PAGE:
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The Assassins (2012) Blu-ray Review

  • Aspect Ratio: 2.35:1
  • Video Codec: AVC/MPEG-4
  • Resolution: 1080p/24 (24Hz)
  • Audio Codec: Mandarin DTS-HD Master Audio 5.1 (48kHz/16-bit), Mandarin Dolby Digital 2.0, English DTS-HD Master Audio 5.1 (48kHz/16-bit), English Dolby Digital 2.0
  • Subtitles: English, Chinese
  • Subtitles Color: White
  • Region: ABC (Region-Free)
  • Rating: Not Rated
  • Discs: 1 (1 x Blu-ray)
  • Digital Copies: N/A
  • Run Time: 103 Mins.
  • Studio: Well Go USA Entertainment
  • Blu-ray Release Date: January 8, 2013
  • List Price: $29.98

Overall
[Rating:4/5]
The Film
[Rating:3.5/5]
Video Quality
[Rating:4.5/5]
Audio Quality
[Rating:4.5/5]
Supplemental Materials
[Rating:1.5/5]

Click thumbnails for high-resolution 1920X1080p screen captures

(All TheaterByte screen captures are lightly compressed with lossy JPEG at 100% quality setting and are meant as a general representation of the content. They do not fully reveal the capabilities of the Blu-ray format)

The Film

[Rating:3.5/5]

Chow Yun-fat’s latest role The Assassins continues his transition and maturation from full-on action badass to thoughtful, contemplative star of the period epic. This film finds him portraying historical figure Cao Cao King of Wei, but director Zhao Linshan and writer Wang Bin stay away from the usual story of Wei the tyrant, opting for a humanizing portrayal this latter Han Dynasty figure.

It’s story of intrigue, suspicion, love, and war set during the 190s and 200s during China’s Han Dynasty against with ornate backdrop and magnificent cinematography. Wei has been protecting the Han emperor for years against threats to throne and been granted the title of King of Wei. Now, Emperor Xian (Alec Su) has grown suspicious and threatened by his display of wealth power, mainly the Bronze Sparrow Platform that has built. Emperor Xian and the Han thus begin numerous attempts to assassinate Cao Cao, the biggest plot of all involving orphaned children of those slain by Cao Cao himself. Among those are the beautiful Lingju (Liu Yifei) and a young man named Mu Shun (Tamaki Hiroshi). Lingju and Mu Shun were raised as children in a rigid training camp to become assassins, the purpose being to grow up and kill Cao Cao. In the camp they met and fell in love, but were never able to consummate that love. When they came of age, Lingju was sent to be Cao Cao’s mistress, and Mu Shun was forcibly made a eunuch and inserted into Cao Cao’s entourage. Secret rendezvous would be all they would have left until the time came, but a hitch in the plan arises when Lingju begins to question whether Cao Cao really deserves to be killed and Mu Shun laments the fact that there is no place in the world they could ever escape from the King of Wei.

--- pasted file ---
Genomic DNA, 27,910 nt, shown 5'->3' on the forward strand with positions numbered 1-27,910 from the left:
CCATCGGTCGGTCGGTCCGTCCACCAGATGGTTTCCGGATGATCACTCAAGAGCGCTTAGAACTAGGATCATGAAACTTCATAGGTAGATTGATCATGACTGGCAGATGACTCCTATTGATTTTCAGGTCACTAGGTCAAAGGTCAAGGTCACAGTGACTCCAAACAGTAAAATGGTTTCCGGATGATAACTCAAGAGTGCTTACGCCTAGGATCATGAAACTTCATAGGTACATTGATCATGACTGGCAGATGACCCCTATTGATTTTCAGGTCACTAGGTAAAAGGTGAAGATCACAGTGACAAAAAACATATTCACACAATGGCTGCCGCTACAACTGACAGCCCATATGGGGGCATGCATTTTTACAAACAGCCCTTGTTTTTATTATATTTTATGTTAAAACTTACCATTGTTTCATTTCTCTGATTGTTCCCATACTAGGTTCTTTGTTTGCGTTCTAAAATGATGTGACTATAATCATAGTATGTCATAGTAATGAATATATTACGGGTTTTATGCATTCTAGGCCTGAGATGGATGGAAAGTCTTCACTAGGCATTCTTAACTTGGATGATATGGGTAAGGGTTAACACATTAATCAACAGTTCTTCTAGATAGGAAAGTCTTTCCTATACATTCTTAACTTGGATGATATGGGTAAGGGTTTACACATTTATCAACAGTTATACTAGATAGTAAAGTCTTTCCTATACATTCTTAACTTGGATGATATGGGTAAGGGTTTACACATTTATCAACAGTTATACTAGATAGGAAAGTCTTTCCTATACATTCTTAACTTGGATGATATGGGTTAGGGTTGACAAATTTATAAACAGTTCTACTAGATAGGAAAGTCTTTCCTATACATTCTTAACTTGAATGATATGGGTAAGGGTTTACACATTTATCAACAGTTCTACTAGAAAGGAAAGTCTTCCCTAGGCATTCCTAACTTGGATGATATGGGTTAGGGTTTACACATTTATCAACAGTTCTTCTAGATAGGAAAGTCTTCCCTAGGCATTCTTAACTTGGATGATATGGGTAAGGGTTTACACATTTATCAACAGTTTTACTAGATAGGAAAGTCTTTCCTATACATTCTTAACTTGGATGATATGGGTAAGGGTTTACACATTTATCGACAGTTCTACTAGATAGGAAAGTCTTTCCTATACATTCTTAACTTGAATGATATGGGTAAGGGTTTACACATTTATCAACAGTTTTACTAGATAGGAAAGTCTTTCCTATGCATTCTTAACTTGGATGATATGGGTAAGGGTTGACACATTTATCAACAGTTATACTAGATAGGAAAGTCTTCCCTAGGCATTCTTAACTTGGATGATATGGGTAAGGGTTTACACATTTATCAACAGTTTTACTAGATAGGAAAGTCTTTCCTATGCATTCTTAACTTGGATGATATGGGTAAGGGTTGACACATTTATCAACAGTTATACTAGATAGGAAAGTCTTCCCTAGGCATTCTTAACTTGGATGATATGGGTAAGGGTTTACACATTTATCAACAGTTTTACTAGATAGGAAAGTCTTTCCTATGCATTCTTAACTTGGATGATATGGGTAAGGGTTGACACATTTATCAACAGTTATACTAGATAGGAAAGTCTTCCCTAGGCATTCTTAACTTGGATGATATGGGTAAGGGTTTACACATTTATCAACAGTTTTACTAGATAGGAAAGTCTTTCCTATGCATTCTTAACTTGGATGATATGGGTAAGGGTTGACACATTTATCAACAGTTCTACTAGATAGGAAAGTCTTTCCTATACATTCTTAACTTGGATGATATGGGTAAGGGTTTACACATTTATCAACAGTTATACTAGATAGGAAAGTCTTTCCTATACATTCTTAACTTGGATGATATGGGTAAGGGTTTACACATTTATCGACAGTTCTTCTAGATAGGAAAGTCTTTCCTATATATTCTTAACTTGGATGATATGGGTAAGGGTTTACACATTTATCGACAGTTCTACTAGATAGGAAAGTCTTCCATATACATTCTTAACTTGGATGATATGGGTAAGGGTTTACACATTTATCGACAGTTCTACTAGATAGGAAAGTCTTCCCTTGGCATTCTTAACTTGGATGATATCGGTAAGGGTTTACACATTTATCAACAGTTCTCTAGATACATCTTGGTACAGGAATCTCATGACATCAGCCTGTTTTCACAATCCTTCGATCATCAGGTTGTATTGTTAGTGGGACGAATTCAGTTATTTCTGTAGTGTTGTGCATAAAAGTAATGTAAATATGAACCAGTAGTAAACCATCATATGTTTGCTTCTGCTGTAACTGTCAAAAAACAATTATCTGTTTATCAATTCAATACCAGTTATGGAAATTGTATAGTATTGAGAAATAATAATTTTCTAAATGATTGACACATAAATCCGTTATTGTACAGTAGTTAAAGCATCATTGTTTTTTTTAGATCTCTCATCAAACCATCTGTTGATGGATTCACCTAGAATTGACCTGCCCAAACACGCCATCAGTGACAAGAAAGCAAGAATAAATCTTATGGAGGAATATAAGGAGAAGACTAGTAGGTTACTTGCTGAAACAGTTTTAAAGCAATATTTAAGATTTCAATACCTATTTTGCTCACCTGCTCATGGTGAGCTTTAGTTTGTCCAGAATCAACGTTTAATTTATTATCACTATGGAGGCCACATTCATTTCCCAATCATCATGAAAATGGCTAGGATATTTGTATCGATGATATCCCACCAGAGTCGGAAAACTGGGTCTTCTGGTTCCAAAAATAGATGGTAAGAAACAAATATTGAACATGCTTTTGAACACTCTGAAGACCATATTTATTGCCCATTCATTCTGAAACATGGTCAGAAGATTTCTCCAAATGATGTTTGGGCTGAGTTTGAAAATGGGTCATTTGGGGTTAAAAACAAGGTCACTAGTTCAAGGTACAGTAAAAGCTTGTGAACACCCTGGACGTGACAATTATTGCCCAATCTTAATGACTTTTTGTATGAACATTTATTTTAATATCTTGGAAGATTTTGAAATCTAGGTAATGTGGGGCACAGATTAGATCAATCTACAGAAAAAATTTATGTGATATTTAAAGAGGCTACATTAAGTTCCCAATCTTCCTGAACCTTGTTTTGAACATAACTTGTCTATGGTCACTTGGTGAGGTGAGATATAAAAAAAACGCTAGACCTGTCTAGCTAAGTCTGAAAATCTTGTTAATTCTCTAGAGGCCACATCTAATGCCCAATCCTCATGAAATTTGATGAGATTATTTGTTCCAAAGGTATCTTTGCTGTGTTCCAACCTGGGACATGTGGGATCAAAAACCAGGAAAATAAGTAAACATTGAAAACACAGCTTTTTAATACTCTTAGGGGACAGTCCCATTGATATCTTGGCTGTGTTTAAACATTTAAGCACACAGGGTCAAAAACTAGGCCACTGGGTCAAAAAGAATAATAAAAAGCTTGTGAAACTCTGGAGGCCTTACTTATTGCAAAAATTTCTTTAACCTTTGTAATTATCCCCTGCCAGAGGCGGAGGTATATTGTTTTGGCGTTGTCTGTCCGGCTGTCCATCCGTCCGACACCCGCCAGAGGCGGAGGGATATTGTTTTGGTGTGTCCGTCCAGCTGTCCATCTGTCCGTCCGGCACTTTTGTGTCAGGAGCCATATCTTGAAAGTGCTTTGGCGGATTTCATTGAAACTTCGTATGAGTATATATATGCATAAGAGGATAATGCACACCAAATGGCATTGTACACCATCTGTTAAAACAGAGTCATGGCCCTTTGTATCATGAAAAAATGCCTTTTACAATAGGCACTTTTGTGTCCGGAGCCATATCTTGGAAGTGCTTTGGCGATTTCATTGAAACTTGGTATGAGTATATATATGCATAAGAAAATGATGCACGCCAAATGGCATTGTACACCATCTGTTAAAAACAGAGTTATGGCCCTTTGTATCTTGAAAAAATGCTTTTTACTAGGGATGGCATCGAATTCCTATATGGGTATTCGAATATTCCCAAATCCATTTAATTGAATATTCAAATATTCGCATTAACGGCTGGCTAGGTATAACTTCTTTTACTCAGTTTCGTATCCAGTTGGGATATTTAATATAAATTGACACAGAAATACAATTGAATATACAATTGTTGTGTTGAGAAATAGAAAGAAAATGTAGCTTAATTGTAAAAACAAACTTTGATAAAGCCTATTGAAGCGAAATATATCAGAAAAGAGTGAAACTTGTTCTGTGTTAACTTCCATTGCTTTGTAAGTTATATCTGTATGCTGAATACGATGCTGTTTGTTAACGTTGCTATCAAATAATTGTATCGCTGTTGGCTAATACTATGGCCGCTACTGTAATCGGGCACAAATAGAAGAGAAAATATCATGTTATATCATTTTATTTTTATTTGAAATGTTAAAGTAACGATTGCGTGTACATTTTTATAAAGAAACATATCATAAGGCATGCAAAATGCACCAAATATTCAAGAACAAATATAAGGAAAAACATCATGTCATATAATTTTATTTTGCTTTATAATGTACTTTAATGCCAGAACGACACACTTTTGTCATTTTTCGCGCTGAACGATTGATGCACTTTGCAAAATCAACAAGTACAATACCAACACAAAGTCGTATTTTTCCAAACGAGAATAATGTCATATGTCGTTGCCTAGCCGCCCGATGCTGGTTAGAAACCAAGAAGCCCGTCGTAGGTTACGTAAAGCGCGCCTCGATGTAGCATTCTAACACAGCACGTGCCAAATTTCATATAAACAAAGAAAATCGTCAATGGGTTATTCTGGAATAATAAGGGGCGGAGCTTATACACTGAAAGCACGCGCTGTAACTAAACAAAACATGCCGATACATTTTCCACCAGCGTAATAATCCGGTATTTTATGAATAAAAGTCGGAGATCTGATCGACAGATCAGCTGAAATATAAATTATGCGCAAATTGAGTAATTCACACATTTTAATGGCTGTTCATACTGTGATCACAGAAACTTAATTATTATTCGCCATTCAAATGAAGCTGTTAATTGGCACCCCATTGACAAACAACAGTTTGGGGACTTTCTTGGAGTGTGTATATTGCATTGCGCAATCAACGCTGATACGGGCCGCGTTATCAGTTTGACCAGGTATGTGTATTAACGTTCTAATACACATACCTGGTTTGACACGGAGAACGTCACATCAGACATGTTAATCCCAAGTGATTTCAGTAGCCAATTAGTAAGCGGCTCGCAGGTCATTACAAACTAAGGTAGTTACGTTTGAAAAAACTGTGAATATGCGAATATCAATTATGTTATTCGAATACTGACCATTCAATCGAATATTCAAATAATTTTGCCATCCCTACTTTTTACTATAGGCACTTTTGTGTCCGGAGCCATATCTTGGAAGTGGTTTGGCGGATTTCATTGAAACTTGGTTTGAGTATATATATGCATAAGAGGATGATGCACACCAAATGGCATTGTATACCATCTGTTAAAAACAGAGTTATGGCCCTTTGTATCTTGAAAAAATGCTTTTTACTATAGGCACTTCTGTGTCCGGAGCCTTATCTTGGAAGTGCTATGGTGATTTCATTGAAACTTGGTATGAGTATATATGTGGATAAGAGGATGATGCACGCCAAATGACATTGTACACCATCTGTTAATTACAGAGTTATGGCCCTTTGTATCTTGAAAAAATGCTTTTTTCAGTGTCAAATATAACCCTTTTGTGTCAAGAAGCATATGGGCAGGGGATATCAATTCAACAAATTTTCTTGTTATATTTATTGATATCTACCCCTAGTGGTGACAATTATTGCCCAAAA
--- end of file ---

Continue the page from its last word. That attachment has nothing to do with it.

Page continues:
It is true that the power of love, or so it seems, has a humanizing effect on the myth of Cao Cao in this sweeping epic, yet for all of its beauty and romanticism, The Assassins does falter at times. It becomes a little bit too heavy-handed with the melodrama and the perfectly choreographed set pieces, such as one with Lingju doing a rather graceful, and mournful dance in a vermillion red gown right before the outbreak of bloody battle. The obvious symbolism of the shocking, blood-red dress and the melancholic mood in preparation for war are just one example of some of the moments that keep this film from being able to stay out of its own way. That said, the complexity and often nuanced tale being weaved in this film is still a fine one, and the performances from the protagonists, particularly Chow and Liu are on the money.

Video Quality

[Rating:3.5/5]

The Super 35mm source looks about as natural and filmic as can be with strong detail and vibrant color saturation. The primary colors really leap from the screen, particularly reds and blues, but the metallic golds do as well. Shadowy scenes have plenty of detail in them and brighter scenes are crisp. Grain looks sharp, fine and consistent throughout.

Audio Quality

[Rating:4.5/5]

The audio for this release is a superb, reference quality mix, even if it is only 16-bit. Offered in Mandarin DTS-HD Master Audio 5.1 (48kHz/16-bit) the mix is well balanced, with sounds placed around the room during the many fight sequences, and robust low frequencies. The atmospherics are lush, while dialogue is clear. The high frequencies sound natural and airy, not tweaked at all, which is good considering the abundance of clashing metal-on-metal sound from the sword fights. Mandarin Dolby Digital 2.0, English DTS-HD Master Audio 5.1 (48kHz/16-bit), and English Dolby Digital 2.0 tracks are also included.

Supplemental Materials

[Rating:1.5/5]

A run-of-the-mill behind the scenes featurette in standard definition and a theatrical trailer in HD are all that are included.

The supplements:

  • Behind the Scenes (1.78:1; SD; 00:13:45)
  • Trailer (2.35:1; 1080p/24)

The Definitive Word

Overall:

[Rating:4/5]

Even with some minor missteps, the undeniable beauty of The Assassins and the powerful performances from Chow Yun-fat and Liu Yifei make the whole greater than its individual parts. I like this new Chow Yun-fat, even if this is not the strongest role he has had in this latter-career renaissance. He still manages to rise above the limitations and make it a valiant, worthy effort. Recommended.

Additional Screen Captures

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Purchase The Assassins on Blu-ray at CD Universe

Shop for more Blu-ray titles at Amazon.com

Overall
[Rating:4/5]
The Film
[Rating:3.5/5]
Video Quality
[Rating:4.5/5]
Audio Quality
[Rating:4.5/5]
Supplemental Materials
[Rating:1.5/5]


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